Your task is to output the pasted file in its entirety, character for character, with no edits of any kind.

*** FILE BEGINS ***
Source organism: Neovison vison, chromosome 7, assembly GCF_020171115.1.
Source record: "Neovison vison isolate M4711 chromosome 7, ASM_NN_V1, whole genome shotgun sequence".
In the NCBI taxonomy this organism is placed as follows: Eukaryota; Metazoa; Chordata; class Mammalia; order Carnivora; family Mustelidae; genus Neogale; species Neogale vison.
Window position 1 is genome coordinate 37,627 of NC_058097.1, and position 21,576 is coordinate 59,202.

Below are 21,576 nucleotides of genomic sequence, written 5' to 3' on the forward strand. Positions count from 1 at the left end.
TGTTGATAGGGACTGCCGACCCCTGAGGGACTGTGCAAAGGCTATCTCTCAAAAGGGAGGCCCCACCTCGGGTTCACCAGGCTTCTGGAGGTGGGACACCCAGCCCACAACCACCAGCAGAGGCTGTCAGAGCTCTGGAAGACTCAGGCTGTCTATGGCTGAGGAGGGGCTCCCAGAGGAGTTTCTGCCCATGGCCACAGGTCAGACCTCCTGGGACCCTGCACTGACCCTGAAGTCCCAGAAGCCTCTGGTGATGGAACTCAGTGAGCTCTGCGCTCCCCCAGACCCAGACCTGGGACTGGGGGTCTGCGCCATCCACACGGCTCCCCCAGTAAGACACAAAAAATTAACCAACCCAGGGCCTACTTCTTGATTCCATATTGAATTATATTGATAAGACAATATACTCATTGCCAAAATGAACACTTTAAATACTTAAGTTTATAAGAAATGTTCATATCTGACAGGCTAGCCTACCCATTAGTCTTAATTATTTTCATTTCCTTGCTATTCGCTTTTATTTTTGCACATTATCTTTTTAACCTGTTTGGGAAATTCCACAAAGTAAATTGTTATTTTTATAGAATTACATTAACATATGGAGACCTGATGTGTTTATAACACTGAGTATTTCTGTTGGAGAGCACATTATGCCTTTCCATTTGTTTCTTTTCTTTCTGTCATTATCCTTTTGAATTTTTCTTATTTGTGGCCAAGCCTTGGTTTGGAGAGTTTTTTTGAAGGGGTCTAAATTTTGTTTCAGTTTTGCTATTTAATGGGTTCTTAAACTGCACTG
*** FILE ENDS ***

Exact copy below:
Source organism: Neovison vison, chromosome 7, assembly GCF_020171115.1.
Source record: "Neovison vison isolate M4711 chromosome 7, ASM_NN_V1, whole genome shotgun sequence".
In the NCBI taxonomy this organism is placed as follows: Eukaryota; Metazoa; Chordata; class Mammalia; order Carnivora; family Mustelidae; genus Neogale; species Neogale vison.
Window position 1 is genome coordinate 37,627 of NC_058097.1, and position 21,576 is coordinate 59,202.

Below are 21,576 nucleotides of genomic sequence, written 5' to 3' on the forward strand. Positions count from 1 at the left end.
TGTTGATAGGGACTGCCGACCCCTGAGGGACTGTGCAAAGGCTATCTCTCAAAAGGGAGGCCCCACCTCGGGTTCACCAGGCTTCTGGAGGTGGGACACCCAGCCCACAACCACCAGCAGAGGCTGTCAGAGCTCTGGAAGACTCAGGCTGTCTATGGCTGAGGAGGGGCTCCCAGAGGAGTTTCTGCCCATGGCCACAGGTCAGACCTCCTGGGACCCTGCACTGACCCTGAAGTCCCAGAAGCCTCTGGTGATGGAACTCAGTGAGCTCTGCGCTCCCCCAGACCCAGACCTGGGACTGGGGGTCTGCGCCATCCACACGGCTCCCCCAGTAAGACACAAAAAATTAACCAACCCAGGGCCTACTTCTTGATTCCATATTGAATTATATTGATAAGACAATATACTCATTGCCAAAATGAACACTTTAAATACTTAAGTTTATAAGAAATGTTCATATCTGACAGGCTAGCCTACCCATTAGTCTTAATTATTTTCATTTCCTTGCTATTCGCTTTTATTTTTGCACATTATCTTTTTAACCTGTTTGGGAAATTCCACAAAGTAAATTGTTATTTTTATAGAATTACATTAACATATGGAGACCTGATGTGTTTATAACACTGAGTATTTCTGTTGGAGAGCACATTATGCCTTTCCATTTGTTTCTTTTCTTTCTGTCATTATCCTTTTGAATTTTTCTTATTTGTGGCCAAGCCTTGGTTTGGAGAGTTTTTTTGAAGGGGTCTAAATTTTGTTTCAGTTTTGCTATTTAATGGGTTCTTAAACTGCACTG